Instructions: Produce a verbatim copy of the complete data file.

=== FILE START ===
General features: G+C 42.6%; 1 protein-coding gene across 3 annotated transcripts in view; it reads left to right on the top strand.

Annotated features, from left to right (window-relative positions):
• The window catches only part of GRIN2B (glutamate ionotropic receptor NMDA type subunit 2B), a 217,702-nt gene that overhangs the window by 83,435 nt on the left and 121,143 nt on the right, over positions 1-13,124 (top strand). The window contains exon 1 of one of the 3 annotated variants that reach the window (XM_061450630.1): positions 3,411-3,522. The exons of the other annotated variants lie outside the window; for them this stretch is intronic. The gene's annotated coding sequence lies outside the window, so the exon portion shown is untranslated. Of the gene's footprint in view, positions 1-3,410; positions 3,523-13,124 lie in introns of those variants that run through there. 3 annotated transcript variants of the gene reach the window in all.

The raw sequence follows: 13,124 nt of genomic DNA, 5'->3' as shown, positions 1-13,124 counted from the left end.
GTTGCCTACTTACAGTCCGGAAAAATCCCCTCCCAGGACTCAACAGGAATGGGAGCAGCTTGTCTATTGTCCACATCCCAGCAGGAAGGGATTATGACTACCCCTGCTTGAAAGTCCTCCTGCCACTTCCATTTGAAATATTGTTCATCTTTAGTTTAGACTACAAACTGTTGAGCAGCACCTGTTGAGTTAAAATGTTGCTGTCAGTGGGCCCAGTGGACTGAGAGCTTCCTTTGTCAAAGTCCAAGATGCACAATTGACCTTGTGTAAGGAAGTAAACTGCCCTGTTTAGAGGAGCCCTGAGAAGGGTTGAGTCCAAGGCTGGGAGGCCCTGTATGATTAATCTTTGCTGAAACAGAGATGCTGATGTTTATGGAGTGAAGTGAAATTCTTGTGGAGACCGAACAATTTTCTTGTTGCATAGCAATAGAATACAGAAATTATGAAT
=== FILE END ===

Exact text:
General features: G+C 42.6%; 1 protein-coding gene across 3 annotated transcripts in view; it reads left to right on the top strand.

Annotated features, from left to right (window-relative positions):
• The window catches only part of GRIN2B (glutamate ionotropic receptor NMDA type subunit 2B), a 217,702-nt gene that overhangs the window by 83,435 nt on the left and 121,143 nt on the right, over positions 1-13,124 (top strand). The window contains exon 1 of one of the 3 annotated variants that reach the window (XM_061450630.1): positions 3,411-3,522. The exons of the other annotated variants lie outside the window; for them this stretch is intronic. The gene's annotated coding sequence lies outside the window, so the exon portion shown is untranslated. Of the gene's footprint in view, positions 1-3,410; positions 3,523-13,124 lie in introns of those variants that run through there. 3 annotated transcript variants of the gene reach the window in all.

The raw sequence follows: 13,124 nt of genomic DNA, 5'->3' as shown, positions 1-13,124 counted from the left end.
GTTGCCTACTTACAGTCCGGAAAAATCCCCTCCCAGGACTCAACAGGAATGGGAGCAGCTTGTCTATTGTCCACATCCCAGCAGGAAGGGATTATGACTACCCCTGCTTGAAAGTCCTCCTGCCACTTCCATTTGAAATATTGTTCATCTTTAGTTTAGACTACAAACTGTTGAGCAGCACCTGTTGAGTTAAAATGTTGCTGTCAGTGGGCCCAGTGGACTGAGAGCTTCCTTTGTCAAAGTCCAAGATGCACAATTGACCTTGTGTAAGGAAGTAAACTGCCCTGTTTAGAGGAGCCCTGAGAAGGGTTGAGTCCAAGGCTGGGAGGCCCTGTATGATTAATCTTTGCTGAAACAGAGATGCTGATGTTTATGGAGTGAAGTGAAATTCTTGTGGAGACCGAACAATTTTCTTGTTGCATAGCAATAGAATACAGAAATTATGAAT